Social exclusion is an alien concept in Tanzania’s development discourse. This hasn’t stopped its manifestation upon a group of the population who have endured exceptionally extreme challenges. Albinism in Tanzania for most has been misconstrued as a condition of mythical origin leading to the separation of people with albinism (PWA) from society, exclusion from fundamental rights and sadly death by witchcraft. Always living at the edge of society, PWA have borne the brunt of social discrimination, marginalisation and human rights abuses. This study documents the situation of PWA in Tanzania. It assesses whether PWA enjoy the same rights as other citizens in Tanzania and whether there are mechanisms in place to ensure the realisation of those rights. The researcher explored the processes of social exclusion that PWA experience on a daily basis through interviewing PWA themselves; the role witchcraft plays in perpetuating the disadvantaging position of PWA and whether the judicial machinery is to their benefit or detriment. All of this supports an overall assessment of the question whether the state of Tanzania is living up to its human rights obligations vis-à-vis PWA. The research reveals that most PWA live in hardships and exclusion despite a series of human rights instruments that Tanzania has ratified but not all live this way, for those, the quest for justices continues. Some refuse to associate themselves with the ‘victimhood’ of having albinism and live their lives as ordinarily as possible.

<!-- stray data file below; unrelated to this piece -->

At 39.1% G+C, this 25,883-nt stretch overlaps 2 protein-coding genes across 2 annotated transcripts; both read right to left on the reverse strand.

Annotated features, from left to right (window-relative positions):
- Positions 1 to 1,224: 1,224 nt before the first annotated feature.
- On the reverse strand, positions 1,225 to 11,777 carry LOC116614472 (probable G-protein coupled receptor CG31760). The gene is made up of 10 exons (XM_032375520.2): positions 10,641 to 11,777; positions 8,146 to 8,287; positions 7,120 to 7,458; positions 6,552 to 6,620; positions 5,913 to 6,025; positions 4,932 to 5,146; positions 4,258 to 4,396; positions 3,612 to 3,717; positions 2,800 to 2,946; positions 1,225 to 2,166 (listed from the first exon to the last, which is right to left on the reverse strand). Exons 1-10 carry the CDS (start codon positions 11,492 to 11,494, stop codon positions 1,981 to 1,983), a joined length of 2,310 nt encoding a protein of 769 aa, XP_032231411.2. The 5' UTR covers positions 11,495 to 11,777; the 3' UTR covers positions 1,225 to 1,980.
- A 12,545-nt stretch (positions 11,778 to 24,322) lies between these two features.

Additional Metadata
Keywords Albinism, Disability, Human Rights, Social Exclusion, Tanzania
Thesis Advisor Arts, Karin
Persistent URL
Series Human Rights, Development and Social Justice (HDS)
Nzagi, Irene. (2009, January). Securing the Rights of People with Albinism in Tanzania Mainland: The Fight against Social Exclusion. Human Rights, Development and Social Justice (HDS). Retrieved from